We all know how difficult times have been over the last few months, and how sometimes it feels like the small things that used to just wash over us previously feel so much harder to bear.
This is especially true when we’re stuck at home, without the opportunity to go for a cuppa with a friend, or get some much-needed respite with family.
For many who have given birth or have had young children around recently, these difficulties have been magnified. Bringing up tiny babies without some of that parental support or that of friends has made many families feel tired and stressed.
We want to be able to reassure parents that some of the problems they encounter are a normal part of bringing up babies; which is why we’re promoting the ICON ‘Babies Cry, You Can Cope’ programme across Humber, Coast and Vale.
You will have seen the terrible things that have happened to a very small number of babies in the past; unfortunately the potential for abuse is still real and present, and we all need to do what we can to minimise this.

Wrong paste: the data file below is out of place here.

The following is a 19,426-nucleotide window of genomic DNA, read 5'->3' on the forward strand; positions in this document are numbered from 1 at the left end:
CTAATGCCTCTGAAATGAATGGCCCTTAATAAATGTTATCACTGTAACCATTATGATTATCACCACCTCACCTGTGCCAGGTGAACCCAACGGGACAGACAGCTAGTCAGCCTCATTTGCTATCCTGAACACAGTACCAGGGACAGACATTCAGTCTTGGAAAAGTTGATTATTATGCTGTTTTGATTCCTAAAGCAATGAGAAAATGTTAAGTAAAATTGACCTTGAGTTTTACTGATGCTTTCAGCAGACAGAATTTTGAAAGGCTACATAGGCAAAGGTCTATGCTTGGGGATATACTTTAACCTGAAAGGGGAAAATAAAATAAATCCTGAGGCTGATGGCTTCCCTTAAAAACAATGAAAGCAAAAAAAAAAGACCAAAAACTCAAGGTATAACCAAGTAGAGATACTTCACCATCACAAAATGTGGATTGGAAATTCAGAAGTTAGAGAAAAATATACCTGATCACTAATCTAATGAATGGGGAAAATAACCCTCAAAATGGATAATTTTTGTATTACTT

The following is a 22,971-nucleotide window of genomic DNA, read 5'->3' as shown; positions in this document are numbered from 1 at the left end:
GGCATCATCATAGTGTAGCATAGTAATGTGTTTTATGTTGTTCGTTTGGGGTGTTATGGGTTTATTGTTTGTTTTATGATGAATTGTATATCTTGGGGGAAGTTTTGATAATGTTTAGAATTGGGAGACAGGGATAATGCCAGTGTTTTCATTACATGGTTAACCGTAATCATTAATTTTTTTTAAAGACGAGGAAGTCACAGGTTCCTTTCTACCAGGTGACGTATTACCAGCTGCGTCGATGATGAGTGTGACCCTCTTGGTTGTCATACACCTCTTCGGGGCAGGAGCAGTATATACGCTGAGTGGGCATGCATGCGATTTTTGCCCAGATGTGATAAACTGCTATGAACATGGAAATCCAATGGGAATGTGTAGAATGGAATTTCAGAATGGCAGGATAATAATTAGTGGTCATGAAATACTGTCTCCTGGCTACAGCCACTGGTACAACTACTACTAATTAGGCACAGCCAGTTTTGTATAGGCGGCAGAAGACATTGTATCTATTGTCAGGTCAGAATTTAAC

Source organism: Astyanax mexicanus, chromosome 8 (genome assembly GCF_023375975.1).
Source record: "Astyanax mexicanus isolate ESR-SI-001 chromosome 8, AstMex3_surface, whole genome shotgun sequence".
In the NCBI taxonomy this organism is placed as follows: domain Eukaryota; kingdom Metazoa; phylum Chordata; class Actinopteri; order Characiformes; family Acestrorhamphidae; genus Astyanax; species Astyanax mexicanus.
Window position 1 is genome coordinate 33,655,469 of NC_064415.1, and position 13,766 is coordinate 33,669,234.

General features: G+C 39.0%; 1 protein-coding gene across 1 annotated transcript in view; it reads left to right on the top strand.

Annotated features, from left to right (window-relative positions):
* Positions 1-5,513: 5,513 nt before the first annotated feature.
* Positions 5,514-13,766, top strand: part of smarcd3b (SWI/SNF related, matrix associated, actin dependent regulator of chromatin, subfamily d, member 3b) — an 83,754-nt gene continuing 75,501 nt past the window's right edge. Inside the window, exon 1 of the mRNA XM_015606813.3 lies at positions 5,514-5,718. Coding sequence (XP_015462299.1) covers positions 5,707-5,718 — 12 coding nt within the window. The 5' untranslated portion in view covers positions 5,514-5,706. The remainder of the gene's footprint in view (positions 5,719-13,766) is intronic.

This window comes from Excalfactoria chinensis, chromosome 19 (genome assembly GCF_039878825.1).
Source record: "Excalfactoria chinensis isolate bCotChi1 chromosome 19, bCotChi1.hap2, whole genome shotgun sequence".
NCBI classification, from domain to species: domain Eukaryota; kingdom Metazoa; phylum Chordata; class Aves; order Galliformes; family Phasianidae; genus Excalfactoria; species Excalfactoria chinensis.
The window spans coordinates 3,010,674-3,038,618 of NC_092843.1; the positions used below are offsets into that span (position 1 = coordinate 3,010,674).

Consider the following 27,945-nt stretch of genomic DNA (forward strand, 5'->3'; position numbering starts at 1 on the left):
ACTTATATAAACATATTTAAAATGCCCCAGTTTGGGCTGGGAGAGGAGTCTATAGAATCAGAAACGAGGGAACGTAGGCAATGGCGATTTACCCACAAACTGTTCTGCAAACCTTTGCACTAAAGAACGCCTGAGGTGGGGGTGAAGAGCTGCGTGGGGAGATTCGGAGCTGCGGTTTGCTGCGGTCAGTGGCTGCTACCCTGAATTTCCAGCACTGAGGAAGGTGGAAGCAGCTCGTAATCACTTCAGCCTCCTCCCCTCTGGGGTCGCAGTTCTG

king in intensity at around eight weeks before starting to drop off again. For premature babies this pattern starts two weeks after their planned date of birth, not their actual birth date.
This is known as the ‘crying curve’ and helps to normalise something that parents often feel is something to do with their parenting skills; adding more pressure to the situation. Just having this knowledge means parents can plan for this time, and be prepared.
The ICON programme gives practical support and advice to parents; telling them they can put the baby down somewhere safe and take a break for a few minutes if they are feeling stressed, and that they can seek help from midwives, GPs, health visitors and other professionals. We want to give parents the tools to cope.
I – Infant crying is normal
C – Comforting methods can help
O – It’s OK to walk away
N – Never, ever shake a baby
Maternity colleagues across Humber, Coast and Vale have worked with health and care professionals to embed this initiative – with different ‘touchpoints’ before and after the birth, where those professionals can share this information and enable parents to cope better.
The Humber, Coast and Vale Local Maternity System has ensured that leaflets will be provided to all new parents, and posters are available to be used in midwifery waiting areas and GP practice buildings to start spreading these messages.
We’re hoping that these contacts give parents enough information to know what to do when they feel stressed by their babies crying, and use these coping tools to prevent a tragedy.